The Mason City Globe-Gazette from Mason City, Iowa on March 6, 1937 · Page 16
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The Mason City Globe-Gazette from Mason City, Iowa · Page 16

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Mason City, Iowa
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Saturday, March 6, 1937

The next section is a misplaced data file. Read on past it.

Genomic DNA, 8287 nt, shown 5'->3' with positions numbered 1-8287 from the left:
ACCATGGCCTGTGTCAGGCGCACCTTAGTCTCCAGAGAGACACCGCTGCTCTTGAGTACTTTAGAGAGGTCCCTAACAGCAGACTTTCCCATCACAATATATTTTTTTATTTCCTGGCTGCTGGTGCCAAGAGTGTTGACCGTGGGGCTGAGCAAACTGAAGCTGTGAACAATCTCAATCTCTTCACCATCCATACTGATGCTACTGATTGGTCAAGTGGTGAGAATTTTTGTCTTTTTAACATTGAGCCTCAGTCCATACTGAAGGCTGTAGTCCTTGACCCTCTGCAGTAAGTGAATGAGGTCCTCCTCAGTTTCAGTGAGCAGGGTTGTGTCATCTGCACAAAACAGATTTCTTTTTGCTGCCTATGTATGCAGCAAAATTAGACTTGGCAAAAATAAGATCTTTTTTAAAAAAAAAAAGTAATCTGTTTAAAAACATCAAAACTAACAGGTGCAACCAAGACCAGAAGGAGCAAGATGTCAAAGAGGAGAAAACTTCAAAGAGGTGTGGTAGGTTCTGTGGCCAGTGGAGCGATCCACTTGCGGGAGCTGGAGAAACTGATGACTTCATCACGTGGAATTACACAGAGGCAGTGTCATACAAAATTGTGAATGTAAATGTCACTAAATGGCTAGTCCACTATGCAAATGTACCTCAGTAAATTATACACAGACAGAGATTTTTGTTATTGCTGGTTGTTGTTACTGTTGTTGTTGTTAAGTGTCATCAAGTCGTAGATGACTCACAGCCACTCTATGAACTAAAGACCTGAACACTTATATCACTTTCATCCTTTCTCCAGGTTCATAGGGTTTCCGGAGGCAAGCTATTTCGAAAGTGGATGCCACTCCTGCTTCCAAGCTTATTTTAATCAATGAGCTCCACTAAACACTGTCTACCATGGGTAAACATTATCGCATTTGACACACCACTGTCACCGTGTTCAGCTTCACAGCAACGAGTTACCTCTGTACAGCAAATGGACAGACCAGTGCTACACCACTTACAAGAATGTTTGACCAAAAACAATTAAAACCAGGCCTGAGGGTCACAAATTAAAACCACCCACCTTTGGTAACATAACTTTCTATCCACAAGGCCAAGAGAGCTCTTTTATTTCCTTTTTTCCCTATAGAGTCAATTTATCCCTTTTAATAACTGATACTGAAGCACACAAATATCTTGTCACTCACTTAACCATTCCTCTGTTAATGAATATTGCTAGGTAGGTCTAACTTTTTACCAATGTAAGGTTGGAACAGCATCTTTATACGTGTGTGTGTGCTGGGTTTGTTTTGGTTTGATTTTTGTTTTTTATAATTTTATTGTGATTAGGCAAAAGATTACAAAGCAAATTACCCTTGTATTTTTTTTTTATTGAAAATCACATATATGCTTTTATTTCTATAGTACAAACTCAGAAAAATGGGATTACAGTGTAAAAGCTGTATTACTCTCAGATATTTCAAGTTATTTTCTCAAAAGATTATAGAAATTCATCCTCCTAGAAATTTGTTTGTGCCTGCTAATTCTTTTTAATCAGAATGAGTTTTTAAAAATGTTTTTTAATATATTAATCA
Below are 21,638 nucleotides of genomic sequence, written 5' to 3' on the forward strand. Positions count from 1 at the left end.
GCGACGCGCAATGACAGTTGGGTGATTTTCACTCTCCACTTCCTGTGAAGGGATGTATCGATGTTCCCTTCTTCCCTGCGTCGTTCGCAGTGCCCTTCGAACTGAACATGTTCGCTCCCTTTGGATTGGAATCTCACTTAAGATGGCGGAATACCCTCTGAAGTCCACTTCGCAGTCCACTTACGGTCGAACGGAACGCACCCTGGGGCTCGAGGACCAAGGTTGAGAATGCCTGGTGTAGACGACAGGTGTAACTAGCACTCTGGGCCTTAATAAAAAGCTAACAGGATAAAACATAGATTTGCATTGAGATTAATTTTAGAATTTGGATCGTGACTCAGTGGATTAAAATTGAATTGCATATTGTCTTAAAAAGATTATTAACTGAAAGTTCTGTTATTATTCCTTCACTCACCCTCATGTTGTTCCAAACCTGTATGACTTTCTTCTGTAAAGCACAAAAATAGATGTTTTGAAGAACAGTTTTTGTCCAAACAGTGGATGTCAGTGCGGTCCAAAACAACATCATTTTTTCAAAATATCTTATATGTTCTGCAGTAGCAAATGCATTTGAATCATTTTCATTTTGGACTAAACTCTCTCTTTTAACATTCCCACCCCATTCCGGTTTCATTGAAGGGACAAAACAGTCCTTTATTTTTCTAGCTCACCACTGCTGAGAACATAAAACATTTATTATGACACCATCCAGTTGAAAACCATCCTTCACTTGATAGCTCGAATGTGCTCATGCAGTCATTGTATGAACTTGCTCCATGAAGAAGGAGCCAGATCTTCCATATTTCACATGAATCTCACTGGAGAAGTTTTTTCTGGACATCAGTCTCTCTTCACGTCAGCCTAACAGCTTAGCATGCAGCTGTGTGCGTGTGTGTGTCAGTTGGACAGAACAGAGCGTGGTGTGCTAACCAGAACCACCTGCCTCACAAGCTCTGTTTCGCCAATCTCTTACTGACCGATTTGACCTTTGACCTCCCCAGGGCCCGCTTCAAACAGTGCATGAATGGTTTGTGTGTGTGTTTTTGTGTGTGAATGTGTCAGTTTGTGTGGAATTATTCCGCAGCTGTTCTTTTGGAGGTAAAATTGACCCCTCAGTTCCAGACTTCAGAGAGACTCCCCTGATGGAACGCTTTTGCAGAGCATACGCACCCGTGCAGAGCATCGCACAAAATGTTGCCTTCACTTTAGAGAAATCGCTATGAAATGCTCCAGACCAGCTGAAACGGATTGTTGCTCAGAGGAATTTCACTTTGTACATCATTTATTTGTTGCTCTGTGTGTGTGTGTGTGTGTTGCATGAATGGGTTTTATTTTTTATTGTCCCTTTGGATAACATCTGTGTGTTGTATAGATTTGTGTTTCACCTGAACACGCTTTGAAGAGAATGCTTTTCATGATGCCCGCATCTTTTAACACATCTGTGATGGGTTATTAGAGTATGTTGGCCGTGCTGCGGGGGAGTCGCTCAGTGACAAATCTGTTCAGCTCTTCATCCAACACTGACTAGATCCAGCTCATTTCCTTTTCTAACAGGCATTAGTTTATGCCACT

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SIXTEEN MASON CITY GLOBE-GAZETTE, MARCH 6 · 1937 Mason City's Calendar March 6--Monthly meeting U. C. T., People's Gas and Electric auditorium, 6:30 supper. March 8--Mason City school election. March 14-21--National Business Women's week. March 18-20--C o n v e n t i o n o f North Central division of Iowa State Teachers association. March 16-17--High school operetta, "Vagabond King," to be given at school auditorium at 8 p. m. March 28--Easter Sunday. March 30--Grade school operetta, "The Wedding of the Flowers," high school auditorium, High School- Music Mothers. Here In Mason City New Spring Suits and Topcoats are ready! Open a budget charge account . . . no extra charge , . . ABEL . SON, INC. ' Word has been received by Mrs. Alma Isaacson, 1222 North Federal avenue, that her granddaughter, Beverly · Bidwell, of Tacoma, Wash., formerly of. Mason City, fell and broke her arm while playing. The Bidwell family lived in Mason City until recently. Mr. Bidwell is a painter and decorator, in. Tacoma. Lydi Darrah (Chocolates) says, every day is "ladies day" at the Flavo Shop--Particularly Saturdays. 12 1st St. S. E. Townsentl club No. 1 wi.H hold its weekly meeting Monday evening at 7:30 o'clock at the P. G and E. auditorium. A program o readings and music will be pre sented. ' · The condition of Deputy Slier iff John Wallace, 527 Eleventh street northeast, who underwen a mastoid operation at the Park hospital Friday was reported as good Saturday. .Wanted: Keady to wear and millinery salesladies. Apply Monday. Damon's Eeady to Wear. ! Mrs. F. K. Focklcr, 1000 Firs street northwest, left Friday foi Osakis, Minn., where she wit spend. two weeks with Mrs. Roj Curtis and other friends. Mr. anfl BIrs. V. J. ^Puringlon, .915 Eighth street northeast, have returned from St. Louis where they attended the funeral of his grandmother, Mrs. Anna Fath. Birth certificates have been filed for Moses,'son of Mr. and Mrs, Celestino Abrego, 620%" Sixth street southwest, born Dec. 15; Lovina, daughter of Mr. and Mrs. Clair Graham. Mason City, born March 1; Eva Verona, daughter oE Mr. and Mrs; L. A. Forshee, born Feb. 7, and Rex Wesley, son oj Mr. and' Mrs. Robert Allen, 725 Seventeenth street southeast, born Feb. 28. ,. Clyde Sccley, of Mason City, senior in the college of liberal arts of Drake university, Des Moines, has made the first semester honor roll with a "B" grade average, according to the university registrar. . . · Sterling Prusla, son of Mr. anil Mrs. Ray Prusia, will take up his duties Monday with the J. C. Penney company at New Ulm, Minn. He-began his store management training with the company at Rochester, Minn., several months ago and will resume it at New "Ulm. For the past four months he has been here in Mason City on a leave of absence. The Friendly Indians held "Follow the Arrow" game Friday night. after school as their program activity for their club meetings. Glenn Fessenden, Roger Orr, Curtiss Skogland and Clarke Gage were in charge of the group. The first outdoor liike held by the boys' division of the Y. M. C. A. was held Saturday afternoon with Dick Holman in charge. After the hike the boys went swimming in the Y. M. C. A. pool. The Pioneer clubs will hold their regular weekly meeting on Monday evening at 6:30. Sam Erwin will talk to the groups on his hobby of radio. The Y. M. C. A. physical com T miltee met in Herb Templin's office Friday evening to talk over plans for summer activities including diamond ball. The committee instructed the Softball chairman, Jake Mallo, to call a meeting of all managers interested in softball in a short time. The monthly physical report was read and approved. Charles Gasswint, chairman of the committee, presided at the meeting. Two Pioneer boys' clubs held an overnight hike in.charge of their leaders, Dick Zarling and Howard Dressei, and Earl Fladness. Twenty-eight boys were in the group Which held a scavenger hunt, went swimming in the Y. M. C. A. pool and slept in the Y. M. C. A. gymnasium. Firemen cxtinsrinslicd a roof fire at the Francis Poshusla home, 222 Second street southwest, at 12:27 o'clock Saturday afternoon. The fire started from sparks from a chimney. A booster line was used to exiinguish the fire. LEHIGH PLANT TO START OPERATIONS MARCH 12 200 TO RETURN TO JOBS AFTER 3 MONTH LAYOFF Week's Industrial News Includes Reopening of · Brick Plants. Operations will be resumed at the Lehigh Portland Cement company plant Friday, March 12, W. H. Patterson, general superintendent, stated Sunday. The Lehigh plant has been inactive since Dec. J2. In the past three months an extensive repair and plant improvement program has been carried on, giving employment to a large part of the force of employes. · With resumption o£ operations approximately 200 men will return to their jobs, Mr. Patterson stated. i The Lehigh announcement is the second one ot major importance to Mason City industries this week. Announcement that brick and tile plants were reopening was made by Charles E. Strickland, president of the Mason City Brick and Tile company, earlier in the week and Friday two o£ the manufacturing units started operations. Announcement of the plans ot the Northwestern States Portland Cement company to get int spring production after annual re pair program is expected to b made next week. Going South Dr. H. D. Holman of the Park hospital planned (o leave Saturday night for Chicago and 'New Orleans to take a boat to Guatemala where he will attend (he Latin American Con- sress of Physical Therapy X- Ray Radium. Dr. Holman, a recognized authority in this branch of therapy, has been asked to deliver an address at the University Medical school at Guatemala, City, Guatemala. He plans to return to Mason City about April 1. (Photo by Lock) ENDS LITIGATION IN BRIDGE CASE Plaintiffs' Plea Seeking Re hearing Denied by Judge Scott. After several years of litigation tiie case of the Bechtel Trust company. A. H.. Schubert, trustees Phoenix Finance corporation, vs 'he Iowa-Wisconsin Bridge company and Fayette D. Kendrick, et al, inlcrvenors, in the federal court, has come to a conclusion by memorandum opinion and order iled by Federal Judge George C. Scott denying petition for rehear- ng on the part of plaintiffs. The court had previously en- ered a decree holding $185,000 of he bonds of a $200,000 issue rauduient and void. : . Sought to Reissue Stock. The petition for rehearing was eard at Dubuque last Feb. 18, the 'hoenix Finance corporation be- ng represented by John A. Seneff, Casper Schenk and W. B. iloan; the bridge company and ntervcnors being represented by "". A. Ontjes, C. N. Doris and W. C. Green. The plaintiffs sought a .modifi- :ation of the decree with provi- ions commanding the reissuance of certain shares of stock to the D hoenjx Finance corporation, vhich the court found the corporation conceited when fraudulent- y obtaining the bonds. Judge Scott, in his opinion, de- lying the petition and such modification, stated: "One might conceive some invidious analogies to this situation. Having attempted the strong box of another, and being hoist by what is now claimed to be a premature expldsion, they volubly nvoke the compassion of the court to restore valuable implement-: of their craft left behind. I see no reason why a court of equity should be deeply concerned in giving any affirmative ·elief to the Phoenix Finance corporation. On the other hand I hink the petitions for rehearing ;hould be denied and the motion o dismiss and vacate the decree overruled, and it is so ordered.' Joseph Heller, Keokuk Catholic Pastor, Dies KEOKUK, (#)--The Rev. Joseph Heller of St. Mary's Catholic church here, died at St. Joseph's hospital Saturday morning after a long illness. Well known throughout the state as an educator, Father Heller was appointed to the St. Ambrose college faculty soon after His ordination in Baltimore, Md., in 1301 and served there for several years. He was also a member of the Des Moines Catholic college faculty at one time, Christ's Lament Is Portrayed in Picture Loaned to Library Tlie Rev. J. Lee Lewis of the First Baptist church loaned to the Mason City public library for Saturday a picture entitled "Christ Mourns Over the City" by Flan- drin. The picture belongs to Grinnell college and is ingeniously filled up wilh special reflecting lamp. A. E. Bailey says that no one but a modern could have painted this picture and none but moderns can understand it. It has deep social implications and expresses Christ's lament over terms of materialism and greed. Christ stands on Olivet and looks down the vistas of time. Jerusalem at the beginning of the Christian era is before him dissolving into mist and in place of the great wall of the city, there is a row of modern tenements bleak and flat and drear. Mr. Lewis is talking on this picture at his morning service at the First Baptist church. Woman's Purse Found Near Hospital Taken to Police Station A woman's purse found near the Mercy hospital was turned in at the police station. Chief Harold Wolfj slated that the party could reclaim the pui-se by appearing at the station and identifying Hay Murphy, Iowa insurance commissioner, former national commander of the Legion and prominent in the councils of the democratic party, never misses an opportunity to poke a good natured jibe at his friend, Hanford MacNider, G. O. P. At the recent Legion commanders and adjutants conference at Des Moines MacNider, who was scheduled for a banquet talk, didn't show up. Instead there came to the conference a telegram statin? that MacNider was snowbound on his farm and couldn't get to Des Moines. 'I think if the truth were ·tnown," retorted Ray Murphy, 'that guy was so spellbound last x'ember that he hasn't recovered." Miss Orela MineHe, agency cashier' of the Bankers Life company, was passing" the contents of a 10 cent sack of candy to the occupants of the morning bxis from Clear Lake the morning: after the Mason Cily-Clear Lake basketball game. Just paying a bet on the eame was all. rVHEN FATHER MURPHY SPOKE OVER KGLO The HI. Rev. Monsignor P. S. O'Connor ot the St. Joseph's church takes occasion once in a svhile to warn Father H. P. Mur- jhy of the Holy Family church .hat the latter is straining and may ruin his voice in sermons and addresses. The other day the monsignor's assistants, Father Francis J. McEnaney and Father Karl E. Kurt, succeeded in getting a phonograph record made of one of Father Murphy's talks. One morning just as the monsignor was returning Ironvmass they set the.record gong in an upstairs room at the parish house. Father Murphy's voice could be heard throughout the house. Father. McEnaney met the mon- sign-.ir. at the door. "Hurry in," he said. "We've got ·"ather Murphy on the air over KGLO." The monsignor's countenance ighted up. He sat down and listened with wholehearted interest. "I've told that man, I've told Jim a hundred times he'll ruin his 'Dice the way he talks," was his ·omment. Then the young priests revealed he hoax by playing the record a econd time. MURRAY MAKES RADIO PLEA IN SAFETY CAUSE Mason City Speaker Asks All Auto Drivers to Enroll in Local Council. . In an appeal to the 10,000 licensed automobile drivers of Cerro Gordo county to enroll in the county's Safety Council in a unanimous effort to protect lives on the highways, C. L. Murray o£ Mason City guaranteed his KGLO radio audience Friday night that if local drivers would enroll in the safety campaign 100 per cent, they would .find the 50-cent charge tlie best investment they ever made. The talk by Mr. Murray, a leader in- the Mason City safety campaign for many years, was given as one of the local features of National Safety Week. . · 111,000 Deaths in 1936. In emphasizing that the time has come when something must be done about the accident problem in the United States, the speaker pointed out that the total number of deaths as the results ot all types of accidents in the United States for the year 1936 was 111,000, whereas the total number of United States killed in action in our four major wars was 104,246. Pointing to the fact that industry has made outstanding reductions .in its losses along various safety campaigns and measures, Mr. Murray said it is time that the automobile drivers of the country unite their efforts in a similar campaign. He said: "In industry every man is a member of the safety organ^ Ization and is pledged to work safely and protect his fellow workman, and believe me, if a man makes a careless move, he is told about it by his fellow workmen. Mlust Defeat (he Enemy. "Now the Cerro Gordo Counii Safety Council is employing these same methods by enrolling every automobile driver in Cerro Gordo | county in this fight against the public enemy--highway accidents. In this way every driver of an automobile in the county becomes a part of this safety crusade against highway accidents, pledged to observe certain definite rules, to extend courtesy, accept responsibility and to be designated by his badge of honor, which is given to him to attach on his automobile The membership fee is 50 cents/' Mr. Murray recalled' that a few weeks ago an appeal was sent out for funds for the relief of flood sufferers'in the Ohio Valley, and that the response from all our people had demonstrated their great heart to help others. "Now you huve a chance to help yourselves to be relieved from a far greater calamity than all the floods, earthquakes and wars combined," the speaker asserted. In closing, the Mason City man urged that all automobile drivers apply (o tlie Cerro Gordo Safety council, First National banlc building, Mason City, either in person or by mail, for membership in the council. Direct Preparations for Teachers Convention PRINCIPAL JAMES RAE SUPT MISS TOMMY PRIEST MISS EMMA RE liar Maybe they've been reading the papers, or else they just naturally knew about North loiv.i's Jifflitinsr its way out of Old Man Winter's icy grip--anyway some ducks came winging (heir way over ,Mason City Friday niglit, according to F. \V. Fcnskc, 1322 Delaware avenue southeast. The flock was flyinp over the Milwaukee depot about 10:30 o'clock when Mr. Fcnskc hcartl the squawking, he said. No reports have .been receiver! on robins. VilEN REPORTER VAS LOCKED IN .TAIL Dave Kaufman, a Globe-Gazette ews hound, came near being nade a permanent resident of the -erro Gordo county jail, when he lipped into the cell just as "'horrias J. Runyon, held in con- ection with the murder of James rostlik, Brilt farmer, was being ocked up Thurday afternoon. Dave was on the trail of big ews. He wanted an interview ith Runyon. Everything went 'ell until he was ready to leave nd found himself locked, in. Then etc Christensen, the jailer, wasn't round. Nobody else at the jail had key. Deputies were called from ic sheriff's office, but they had o keys either. By this time Dave was getting esperate. "Well, if you can't get me out, upply me with an extension tele-, I McKinley Students Present Dances and Songs for Program A crowd that filled the auditorium enjoyed the program of dances and songs by pupils of McKinley school at the McKinley community center Friday evening. Movies were also shown by the Y. M. C. A. · Children from Miss Alma Ogc- sen's third grade opened the program with a Swedish folk dance which they learned in their physical education classes; Miss Cora Murray's fifth grade entertained with a group of songs which they had broadcast from KGLO concluding with "Minuet" which was performed by pupils of the sixth grade attired in Colonial costumes. . Miss Mary Helen Prehm directed the minuet and Miss Dorothy Kamp accompanied on the piano. Junior College Dean Will Present Bible Lesson Over KGLO S. L. Rugland, dean of the Mason City Junior college will present the Bible lesson for the 8 o'clock broadcast of the Cerro Gordn county Council of Christian Education over KGLO Sunday morning. The broadcast is conducted by D. L. Kralz, prcsi-, dent of the council. A vocal quartet composed of Mrs. J. J. Fitzgerald, Mable Joy Prusia, J. J. Fitzgerald and Sterling Prusia will sing two numbers. The scripture lesson and prayer will be read by Mr. Kralz. phone," he said. "I've got to make the home edition." After a while Pete came back from town but there was only time to get two paragraphs of the interview in that edition. F. W. Vorhies didn't want any accidents in Ms family while lie was conducting tlie campaign for membership in the Cerro Gordo county safety council this week. All possible precautions were taken, including the rclinlnc of Hie brakes on the old rontiac driven by his son, Elmer, WELFARE LEAGUE SEEKS CLOTHING Housewives Asked to Save Throw-Away Material in Spring Cleaning. With houseclcaning days approaching, the housewives of Mason City are asked to remember the Social Welfare league and keep garments that normally would be thrown away for use by this organization. Any material that can be used in the making or repairing of garments will be of help to this organization, according to Mrs. Mabel Blaise, secretary. Although the sewing room has been discontinued, the organization still has demands for clothing and is supplying as much as possible. .Clothing material to be donated can be left at the office ot the Social Welfare league in the old city hall building on Second street northeast or will be called for if parties donating the material will telephone 161, the Welfare league office. v -' A total of 316 families was cared for by the league during February, according to tlie monthly meeting at the Hotel Hanford Friday. Of this number 293 were old families and 23 new families; 133 families received service only, and 183 received service and relief. During the_month 30 visits were made by the" organization in behalf of clients; 1 to a client; 729 telephone calls were made; 35 letters written; and 781 office calls were made. The total number ot contacts was 1,576. A total of $1,098 was spent for groceries and coal. OE this amount approximately $175 was merchandise credits. Relief was given in grocery orders to 117 families- fuel to 91; milk to 18; financial adjustments to 8; new clothing to Irons to Give .Convention's Dinner Talk Extensive Preparations Are Being Made for Teachers Meeting. Supt. R. B. Irons of the Mason City schools will be the speaker at the opening dinner of the annual convention of the north central division of the Iowa State Teachers' association on Friday, March 19. Miss Emma Rehm is chairman of the preparations for this event. Mr. Irons will bring to the convention highlights of the superintendents conclave which he attended at New Orleans, La., Feb. 20-25. Chairman of the six local committees assisting C. L. Mac- Dowel], executive chairman for the convention a r e Principal James Rae, arrangements; Miss Grace Barnard, registration; Miss Florence O'Leary, housing; Miss Emrna Rchm, reception; Miss Tommy D. Priest, admissions, and Miss Elizabeth H. Graves, publicity. To Sponsor Reception. Mr. Rae announces that the businessmen of Mason City will sponsor a reception and dance at Hotel Hanford following the Friday evening program. The printed program reads as follows: "The reception dance will be one of the pleasure highlights of the convention. A pleasant time is assured all. Do not stay away because of lack o£ an escort, a plen- :itul supply of Mason City's splendid young men will be present ready to dance with one and all." At the open dinner reception at Hotel Hanford, sponsored by the Mason City Grade Teachers' association Friday evening, the receiving line will be Supt. R. B. Irons and wife and the Misses Mary D'Harrow, Dorothy Kamp, Elizabeth Haaf and Valera Mayer. All reservations are to be turned in to Miss Carrie Pfahler, principal of the Roosevelt, Jackon and Madison schools (telephone CANNOT KEEP THE PACE Nothing wears out as fast in a local community as a "pretty good" fellow.--Osborn, Mo., Enterprise. vice has 3750-J). Miss Tommy D. Priest, phincinal of high .school, ...... named a group of junior college students to sell tickets to nonmembers who wish to listen in on the lectures by Bishop G. B. Oxnam Thursday evening, March 18, as well as the lectures on Friday and Saturday forenoons. The admission charge is 50 cenls to nonmembers. That fee will be charged also for "Vagabond King" Friday evening. However, Mason Cityans may attend the operetta on Tuesday and Wednesday, March 10, 17. Junior college students will serve as ushers throughout the conclave. To Supervise Registrations. Miss Barnard will supervise Ihe registration of all teachers. She will be assisted by the advanced students of the commercial department who are assigned to be on duty at different times during the three days to check LISTEN TO THIS MUSICAL MASTERPIECE OVER KGLO SUNDAY FROM 12 TO 1. A Milestone in Musical Achievement Cesar Franbk's SYMPHONY in D MINOR jllfii if L e g p a l i i S t s k i w s k l IflJ thl PHILADELPHIA SYMPHONY ORCHESTRA V/hcn Cesar Fnnck composed his superb Symphony in D Minor he never dreamed of the immortality which RCA Victor would someday bestow on this masterful work through the medium of Victor Higher Fidelity Records. In the same marked degree that the Franck Symphony has enriched the repertoire of great musical compositions, so has Stokowski sec an artistic precedent by his inspired performance of this magnificent work. You must hear this matchless performance to really appreciate Victor Higher Fidelity process. ANCE M U S I C G O . E V E R Y T H I N G IH M U S I C ._ \g_ \^ -_^ _ MISS FLORENCE O'LEAIIY Abe Kashey, St. Paul Wrestler, Forfeits $10 on Speed Charge Here Abe Kashey, St. Paul wrestler, forfeited a $10 bond ' in police court Saturday. The bond was posted when Kashey; was arrested by police at 5:30 o'clock Saturday morning at Fourth street and North Federal avenue on a charg/ of speeding. Kashey was alleged to have been driving 50 miles per hour. Pat O'Donnell, Dougherty, forfeited a SlO.bond posted when arrested in the 200 block on Second street southwest at 1-30 o'clock Friday night on a charge"of intoxication. Kittle Miller Dies at Home of Her Son After Long Illness Kiltie Rebekah Miller, 68 died at the home ot her son, F. H. Miller, 1617 Washington avenue northwest, Friday night following a long illness. She was born in Illinois Aug. 3, 1868, and had resided in Mason City for a number of years. Funeral arrangements have not been completed. The body was taken to the Patterson funeral home. the files and issue admission slips to registered members as well as to register new members. Miss Graves, assisted by Veda Kimrey, junior editor, and other members of the Cub staff, is covering all publicity stories on the Ulobe-Gazette pages. Many letters were sent out by the secretarial staff to get exact titles of lectures photographs and data concerning COUNTY SAFETY COUNCIL'S WORK PLANS OUTLINED 500 Persons Signed Up as Week Nears Close on Cerro Gordo Drive. What do county safety councils do? That's a question that's being asked these days by motorists and pedestrians interested in becoming members of the organizations. From slate headquarters has been issued a bulletin setting forth 65 distinct activities, which have been participated in with success by county units. But obviously no one county council' would ever undertake so large a program. A better course has been to take on a few important projects and do them well. In Mason City an Individual interested in the safety council membership drive now at the end .of its first week with about 500 persons signed up took the time recently to set down more than a score of possible activities from which a well- rounded program for the Cerro Gordo County Safety council could be formulated. Here they e: Wants Testing Equipment. 1. Hastening the day \vhen a structure with latest safety testing equipment will be available for Cerro Gordo motorists. 2. Working for the employment of a fulltime specially trained safety patrolman and safety engineer for Mason City. 3. Setting up of machinery for the intelligent observing of and reporting on traffic violations. 4. Co-operation with peace officers and courts to make popular strict enforcement and stiff pen- allies. 5. Close co-operation with the traffic school now doing business in Mason City. G. Working with sheriffs office in the staging o£ a school each year for all who have to do with law enforcement. 7. Encouraging uniform traffic ordinances. B. Campaigning to have pedestrians observe traffic lights at all times. 9. Maintaining of. accident spot maps in courthouse, postoffice and at public buildings throughout the county. 10. Educational work -through newspapers, radio, posters, essay contests, safety films and a speaker's bureau. . : 11. Gearing into the industrial safety program of community. 12. Sponsoring a course in high school which will teach boys arid girls the rules of safety as well as the mechanics of an automobile. Promote Home Safety. 13. Promoting home safety wherever and whenever possible. M.Co-operaUng in safety week and establishing a safety week. 15. Encouraging safety competition among truck fleets. 16. Getting behind and helping the organizations which now are sponsoring Mason City's school patrols. IV. Appointing a fact-finding committee to study and suggest solutions for such problems as specially hazardous intersections, downtown parking areas and the like. These are just a few of the numerous possible lines of activity which could be followed with profit in this county. "But the first requirement," Dr. C. F. Starr, president of the local organization has stated, "is a large membership. The program will follow." Out of the 50 cent membership -.~u*.l*lll£., wit. \ ( », HHJ O U k.Clll, UlC I III W i i ' V " " . ° mallln ss of 119 fee, 10 cents ROCS for the mptal bulletins have gone to that num- disc for the rear license plat "of a ber of high schools in the 15 coun- --·· ·" '- "- - - - " - · - ties located in north central divi- L1T1CAI. ADVEItTISK!lll!l.~ car, 30 cents is available for the local program and 10 cents is devoted to the statewide program. rOLlTIC, A STATEMENT City are entitled to know where I stand on certain q u e - JyTtem tllG ftt1ministratio » °f om- school First, let me say that T am in favor of keeping our o!cler teachers, if capable, in their positions until the Teachers Annuity plan goes into effect, at which time they may retire with a guaranteed income. Second, I am in favor of employing' qualified Mason City girls for teaching positions whenever it is possible. Third, being the father of three boys . enrolled in pur schools, I am vitally interested in and will support and help maintain the high standards of music, athletics and scholarship to which we have attained in the past. I am not a candidate for any organization or institution. This is an important event in our community life and I hope there will be a large vote. There arc four candidates for three important offices.. Whether you vote for me or not, be sure to vote. DR. R. F. KUNZ ^^^ (